The report continues: “The Village Green represents the work of a collection of highly talented individuals who sought to solve the physical and social problems of cities through new ideas in planning and design. Such solutions included reducing population density, designing open spaces for recreation and community activities, providing well-designed cost-efficient housing, encouraging positive social interaction, and incorporating the automobile without compromising the quality of life for a community.”

    After the presentation, members will have the opportunity to enjoy refreshments and socialize, as well as tour the grounds and selected residential units. Come see one of the most unexpected oases in urban Los Angeles. And let us thank you for your support in 2014!

    SAH/SCC Members’ Celebration: Village Green—Saturday, September 6, 2014; 2:30PM-5:00PM; free for SAH/SCC Members in good standing; $10 for non-member guests, applicable to new membership; Community Room, 5300 Rodeo Road, LA; reservations are required; registration: email info@sahscc.org, or call 800.972.4722.

  • Crystal Lake Architectural Bike Tour

    Crystal Lake | Dates: 21 Sep, 2014

    Date: 9/21/2014
    Time: 10:00 AM - 12:30 PM
    Location: Colonel Palmer House, 660 E. Terra Cotta Rd, Crystal Lake

    Ever wonder what the Crystal Lake area looked like 100 years ago? Join us on a bike tour of downtown Crystal Lake as we peddle our way through the past. This 7 mile round trip class will cover the village of Nunda (present day Crystal Lake) and its history, buildings, and the people who owned them. Participants must provide their own bikes and helmets (required). Tour begins and ends at the Colonel Palmer House.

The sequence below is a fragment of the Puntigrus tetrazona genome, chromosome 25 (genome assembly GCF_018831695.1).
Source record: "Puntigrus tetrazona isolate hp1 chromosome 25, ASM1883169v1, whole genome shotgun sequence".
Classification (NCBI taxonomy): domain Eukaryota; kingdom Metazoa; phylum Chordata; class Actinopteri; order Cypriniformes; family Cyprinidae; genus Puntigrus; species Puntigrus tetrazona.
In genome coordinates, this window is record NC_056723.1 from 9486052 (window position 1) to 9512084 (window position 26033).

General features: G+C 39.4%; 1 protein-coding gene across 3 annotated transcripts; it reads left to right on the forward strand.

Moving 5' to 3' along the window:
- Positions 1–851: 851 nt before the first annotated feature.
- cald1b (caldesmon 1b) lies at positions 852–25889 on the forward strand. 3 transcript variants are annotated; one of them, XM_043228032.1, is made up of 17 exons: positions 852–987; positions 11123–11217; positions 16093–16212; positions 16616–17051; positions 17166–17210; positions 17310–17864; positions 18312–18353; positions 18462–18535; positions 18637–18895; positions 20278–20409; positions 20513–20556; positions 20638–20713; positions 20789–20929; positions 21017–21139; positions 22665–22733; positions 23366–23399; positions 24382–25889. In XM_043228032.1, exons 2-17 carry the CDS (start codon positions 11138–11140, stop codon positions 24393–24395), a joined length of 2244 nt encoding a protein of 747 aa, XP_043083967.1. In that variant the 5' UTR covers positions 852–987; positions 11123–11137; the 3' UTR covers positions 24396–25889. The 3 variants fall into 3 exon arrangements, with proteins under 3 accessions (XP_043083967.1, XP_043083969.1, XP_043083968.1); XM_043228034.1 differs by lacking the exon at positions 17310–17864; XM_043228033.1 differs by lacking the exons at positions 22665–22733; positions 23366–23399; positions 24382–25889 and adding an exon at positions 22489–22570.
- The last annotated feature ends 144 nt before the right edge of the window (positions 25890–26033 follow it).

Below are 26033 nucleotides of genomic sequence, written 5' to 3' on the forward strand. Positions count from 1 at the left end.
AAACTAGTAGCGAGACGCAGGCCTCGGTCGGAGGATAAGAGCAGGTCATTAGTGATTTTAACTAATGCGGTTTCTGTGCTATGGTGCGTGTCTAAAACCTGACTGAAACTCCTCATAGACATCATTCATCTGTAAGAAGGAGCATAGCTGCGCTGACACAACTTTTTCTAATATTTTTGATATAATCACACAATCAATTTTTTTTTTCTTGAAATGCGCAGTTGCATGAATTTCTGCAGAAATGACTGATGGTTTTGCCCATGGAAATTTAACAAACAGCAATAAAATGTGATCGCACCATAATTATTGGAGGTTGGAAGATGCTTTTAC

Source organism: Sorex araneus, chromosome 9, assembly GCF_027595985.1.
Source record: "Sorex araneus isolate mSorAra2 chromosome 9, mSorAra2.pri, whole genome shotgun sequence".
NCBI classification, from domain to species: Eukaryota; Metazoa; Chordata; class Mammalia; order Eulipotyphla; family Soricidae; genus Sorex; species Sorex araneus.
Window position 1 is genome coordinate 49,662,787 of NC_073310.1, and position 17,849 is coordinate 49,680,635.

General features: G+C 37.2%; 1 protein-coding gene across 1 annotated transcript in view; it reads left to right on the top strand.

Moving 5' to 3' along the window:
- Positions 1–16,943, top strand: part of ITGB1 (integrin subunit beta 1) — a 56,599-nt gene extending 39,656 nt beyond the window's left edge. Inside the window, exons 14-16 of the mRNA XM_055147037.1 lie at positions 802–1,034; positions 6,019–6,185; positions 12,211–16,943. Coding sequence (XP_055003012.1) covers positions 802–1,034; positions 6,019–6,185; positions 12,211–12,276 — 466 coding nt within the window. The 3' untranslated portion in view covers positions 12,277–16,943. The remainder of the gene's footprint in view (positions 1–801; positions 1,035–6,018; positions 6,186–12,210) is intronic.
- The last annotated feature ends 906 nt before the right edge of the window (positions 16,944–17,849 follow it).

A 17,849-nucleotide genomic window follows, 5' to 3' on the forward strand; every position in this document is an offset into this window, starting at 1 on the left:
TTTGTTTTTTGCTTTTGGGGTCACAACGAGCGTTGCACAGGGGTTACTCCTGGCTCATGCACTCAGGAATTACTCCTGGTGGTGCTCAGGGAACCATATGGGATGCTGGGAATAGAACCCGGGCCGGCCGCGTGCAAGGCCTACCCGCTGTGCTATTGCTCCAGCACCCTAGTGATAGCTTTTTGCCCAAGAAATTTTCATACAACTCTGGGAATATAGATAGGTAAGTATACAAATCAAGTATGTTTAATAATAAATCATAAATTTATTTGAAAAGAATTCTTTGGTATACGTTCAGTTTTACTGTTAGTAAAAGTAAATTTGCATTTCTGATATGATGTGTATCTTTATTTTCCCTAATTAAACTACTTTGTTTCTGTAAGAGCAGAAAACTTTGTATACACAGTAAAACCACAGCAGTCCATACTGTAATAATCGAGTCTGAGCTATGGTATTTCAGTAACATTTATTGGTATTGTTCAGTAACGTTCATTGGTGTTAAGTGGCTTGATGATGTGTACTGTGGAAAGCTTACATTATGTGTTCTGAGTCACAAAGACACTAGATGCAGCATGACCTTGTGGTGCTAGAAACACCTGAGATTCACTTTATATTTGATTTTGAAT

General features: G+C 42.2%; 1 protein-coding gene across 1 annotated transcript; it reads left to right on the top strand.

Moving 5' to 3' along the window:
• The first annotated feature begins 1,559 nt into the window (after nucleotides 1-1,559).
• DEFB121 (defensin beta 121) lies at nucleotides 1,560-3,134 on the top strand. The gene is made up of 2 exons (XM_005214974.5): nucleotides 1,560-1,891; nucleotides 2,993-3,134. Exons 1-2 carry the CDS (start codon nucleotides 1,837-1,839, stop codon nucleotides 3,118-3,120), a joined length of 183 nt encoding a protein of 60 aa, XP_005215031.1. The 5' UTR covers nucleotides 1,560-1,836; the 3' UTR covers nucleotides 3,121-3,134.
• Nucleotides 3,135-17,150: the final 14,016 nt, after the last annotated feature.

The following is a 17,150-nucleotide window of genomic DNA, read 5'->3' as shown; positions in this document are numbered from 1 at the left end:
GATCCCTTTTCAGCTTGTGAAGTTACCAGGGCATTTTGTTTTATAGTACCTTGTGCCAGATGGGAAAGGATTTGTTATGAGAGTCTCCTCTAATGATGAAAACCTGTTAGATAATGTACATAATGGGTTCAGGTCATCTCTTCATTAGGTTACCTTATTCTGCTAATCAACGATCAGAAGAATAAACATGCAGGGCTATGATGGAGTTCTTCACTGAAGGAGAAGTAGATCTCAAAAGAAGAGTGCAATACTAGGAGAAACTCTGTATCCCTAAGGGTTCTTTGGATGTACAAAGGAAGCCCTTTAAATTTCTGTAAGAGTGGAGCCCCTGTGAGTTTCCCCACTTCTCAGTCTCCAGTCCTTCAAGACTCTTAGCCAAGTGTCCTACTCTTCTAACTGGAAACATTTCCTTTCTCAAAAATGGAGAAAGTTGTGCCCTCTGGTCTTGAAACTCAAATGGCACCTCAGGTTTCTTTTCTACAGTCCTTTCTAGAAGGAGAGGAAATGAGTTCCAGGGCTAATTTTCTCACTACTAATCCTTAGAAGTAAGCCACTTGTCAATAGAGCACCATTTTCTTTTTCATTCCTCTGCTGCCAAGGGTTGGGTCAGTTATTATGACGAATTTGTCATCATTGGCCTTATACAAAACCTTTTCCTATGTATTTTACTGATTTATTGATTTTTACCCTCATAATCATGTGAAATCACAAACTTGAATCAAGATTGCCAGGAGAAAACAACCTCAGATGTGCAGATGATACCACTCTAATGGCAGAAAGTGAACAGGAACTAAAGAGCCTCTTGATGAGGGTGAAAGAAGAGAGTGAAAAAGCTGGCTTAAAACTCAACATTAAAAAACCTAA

Contact: Mary Ott
    Phone: 815-477-5873
    Email: palmerhouse@crystallakeparks.org
    Web: www.crystallakeparks.org

  • Skylines: The Aesthetics of Ascension

    London WC1H 0PD | Dates: 23 – 23 Oct, 2014
    A symposium exploring the aesthetics and politics of height, skylines, and views from above, across periods and geographies.
  • McMillen Inc.: Nine Decades of Interior Design

    New York | Dates: 17 Sep – 05 Dec, 2014

    New York School of Interior Design (NYSID) presents “McMillen Inc.: Nine Decades of Interior Design,” a celebration of the 90th anniversary of the oldest continuously operating interior design firm in America. The exhibition will be on view from September 17 – December 5, 2014 at the New York School of Interior Design, 161 East 69th Street, New York City.